I have created a relationship class in arc catalog using the same arguments I'm using below, however if I try and create it using the script below I get:

arcgisscripting.ExecuteError: ERROR 000622: Failed to execute (Create Relationship Class). Parameters are not valid. ERROR 000628: Cannot set input into parameter attributed.

Following is the script I'm using:

import arcpy
from arcpy import env

env.workspace = "C:\a.gdb"

origin_table = "a.gdb\Trail_meta"
destination_table = "a.gdb\trails_mfg"
out_relationship_class = "a.gdb\t3meta"
relationship_type = "SIMPLE"
forward_label = "Attributes from meta"
backward_label = "Attributes from trail"
message_direction = "NONE"
cardinality = "ONE_TO_MANY"
attributed = "NONE"
origin_primary_key = "OBJECTID"
origin_foreign_key = "TRAIL_NAME"

  • 2
    At a quick glance, since you're setting your environment variable env.workspace, I think you may be misleading the script by re-stating the name of the database in your variables origin_table,destination_table, and relationship_type. Try removing "a.gdb\" from these strings and see what happens. – Jason Mar 6 '12 at 21:05
  • Added an answer below based on the comment above. – Jason Mar 6 '12 at 21:34
  • yeah, tried that. Didn't help (I only put that in because of this sample code) help.arcgis.com/en/arcgisdesktop/10.0/help/index.html#//… – user3661 Mar 6 '12 at 21:39
  • 2
    When I see env.workspace = "C:\a.gdb" my first thought is "shouldn't that be one of the following:" env.workspace = "C:\\a.gdb", env.workspace = "C:/a.gdb" or env.workspace = r"C:\a.gdb" – PolyGeo Mar 8 '12 at 6:33
  • 1
    Yep, backslash is an escape character in Python. Gotta look out for that especially on Windows where your filesystem paths almost always contain backslashes. – blah238 May 6 '12 at 0:10

Since you're setting your environment variable env.workspace, I think you may be misleading the tool by re-stating the name of the database in your variables: origin_table,destination_table, and relationship_type.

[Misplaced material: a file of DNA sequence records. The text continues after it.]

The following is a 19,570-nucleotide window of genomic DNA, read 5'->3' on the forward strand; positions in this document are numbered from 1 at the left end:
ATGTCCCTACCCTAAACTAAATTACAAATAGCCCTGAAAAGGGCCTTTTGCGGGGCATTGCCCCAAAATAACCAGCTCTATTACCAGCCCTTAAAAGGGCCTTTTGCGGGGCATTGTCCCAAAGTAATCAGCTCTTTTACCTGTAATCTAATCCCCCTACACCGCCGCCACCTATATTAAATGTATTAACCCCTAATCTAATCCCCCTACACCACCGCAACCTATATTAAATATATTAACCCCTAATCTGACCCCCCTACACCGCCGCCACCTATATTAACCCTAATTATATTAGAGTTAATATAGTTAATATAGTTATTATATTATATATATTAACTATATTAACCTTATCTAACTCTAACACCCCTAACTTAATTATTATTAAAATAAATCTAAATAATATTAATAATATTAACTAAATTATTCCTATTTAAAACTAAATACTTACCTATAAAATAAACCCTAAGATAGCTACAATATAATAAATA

What the tool sees this:

origin_table = "a.gdb\a.gdb\Trail_meta"
destination_table = "a.gdb\a.gdb\trails_mfg"
out_relationship_class = "a.gdb\a.gdb\t3meta"

Redefine your variables to this:

origin_table = "Trail_meta"
destination_table = "trails_mfg"
out_relationship_class = "t3meta"

Also, it looks like all you want to import is the env module from arcpy, you can do that by simply using the from arcpy import env command instead of importing the entire arcpy module first. This may save you a bit of time when running the script.

  • 3
    See @PolyGeo's suggestion regarding the backslashes. Also the OP will need to import arcpy to be able to use CreateRelationshipClass_management. Importing arcpy also sets up licenses and other environment stuff, which is what takes so long and importing env only will likely take the same amount of time since it has to do that anyways. – blah238 May 6 '12 at 0:16
  • @blah238 Good point on importing arcpy. – Jason May 7 '12 at 17:36

Thanks this post actually helped me get this working. Sorry this is probably long since too late.

I believe the problem in the original post is that the relationship_type parameter is missing in the function call, thus causing an invalid parameter to be associated with the "attributed" parameter. Just change the function call to the following:


Your Answer

By clicking “Post Your Answer”, you agree to our terms of service, privacy policy and cookie policy

Not the answer you're looking for? Browse other questions tagged or ask your own question.